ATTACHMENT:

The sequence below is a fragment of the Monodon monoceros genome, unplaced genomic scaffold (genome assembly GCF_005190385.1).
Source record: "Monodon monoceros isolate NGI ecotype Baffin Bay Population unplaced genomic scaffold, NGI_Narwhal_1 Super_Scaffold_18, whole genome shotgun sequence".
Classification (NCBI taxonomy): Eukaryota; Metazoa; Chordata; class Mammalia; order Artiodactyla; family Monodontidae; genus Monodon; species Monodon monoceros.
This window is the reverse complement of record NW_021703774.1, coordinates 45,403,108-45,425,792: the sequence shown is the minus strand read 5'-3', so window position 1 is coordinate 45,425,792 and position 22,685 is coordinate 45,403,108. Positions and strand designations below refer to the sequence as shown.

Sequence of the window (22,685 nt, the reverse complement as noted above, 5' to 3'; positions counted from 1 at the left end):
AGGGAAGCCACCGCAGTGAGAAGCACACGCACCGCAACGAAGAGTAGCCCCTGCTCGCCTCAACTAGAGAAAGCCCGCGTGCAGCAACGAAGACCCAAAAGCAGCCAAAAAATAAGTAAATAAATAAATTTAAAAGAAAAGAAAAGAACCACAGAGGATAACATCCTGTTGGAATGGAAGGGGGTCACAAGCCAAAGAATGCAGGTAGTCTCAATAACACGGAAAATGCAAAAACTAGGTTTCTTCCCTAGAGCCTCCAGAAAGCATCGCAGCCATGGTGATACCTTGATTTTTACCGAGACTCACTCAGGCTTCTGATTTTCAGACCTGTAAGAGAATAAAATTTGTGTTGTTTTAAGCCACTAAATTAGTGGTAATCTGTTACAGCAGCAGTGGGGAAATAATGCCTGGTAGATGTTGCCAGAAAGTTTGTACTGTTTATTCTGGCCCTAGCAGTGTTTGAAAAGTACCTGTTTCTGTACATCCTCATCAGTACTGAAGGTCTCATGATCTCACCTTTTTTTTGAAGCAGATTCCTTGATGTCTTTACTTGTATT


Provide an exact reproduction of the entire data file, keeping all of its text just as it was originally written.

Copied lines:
The sequence below is a fragment of the Monodon monoceros genome, unplaced genomic scaffold (genome assembly GCF_005190385.1).
Source record: "Monodon monoceros isolate NGI ecotype Baffin Bay Population unplaced genomic scaffold, NGI_Narwhal_1 Super_Scaffold_18, whole genome shotgun sequence".
Classification (NCBI taxonomy): Eukaryota; Metazoa; Chordata; class Mammalia; order Artiodactyla; family Monodontidae; genus Monodon; species Monodon monoceros.
This window is the reverse complement of record NW_021703774.1, coordinates 45,403,108-45,425,792: the sequence shown is the minus strand read 5'-3', so window position 1 is coordinate 45,425,792 and position 22,685 is coordinate 45,403,108. Positions and strand designations below refer to the sequence as shown.

Sequence of the window (22,685 nt, the reverse complement as noted above, 5' to 3'; positions counted from 1 at the left end):
AGGGAAGCCACCGCAGTGAGAAGCACACGCACCGCAACGAAGAGTAGCCCCTGCTCGCCTCAACTAGAGAAAGCCCGCGTGCAGCAACGAAGACCCAAAAGCAGCCAAAAAATAAGTAAATAAATAAATTTAAAAGAAAAGAAAAGAACCACAGAGGATAACATCCTGTTGGAATGGAAGGGGGTCACAAGCCAAAGAATGCAGGTAGTCTCAATAACACGGAAAATGCAAAAACTAGGTTTCTTCCCTAGAGCCTCCAGAAAGCATCGCAGCCATGGTGATACCTTGATTTTTACCGAGACTCACTCAGGCTTCTGATTTTCAGACCTGTAAGAGAATAAAATTTGTGTTGTTTTAAGCCACTAAATTAGTGGTAATCTGTTACAGCAGCAGTGGGGAAATAATGCCTGGTAGATGTTGCCAGAAAGTTTGTACTGTTTATTCTGGCCCTAGCAGTGTTTGAAAAGTACCTGTTTCTGTACATCCTCATCAGTACTGAAGGTCTCATGATCTCACCTTTTTTTTGAAGCAGATTCCTTGATGTCTTTACTTGTATT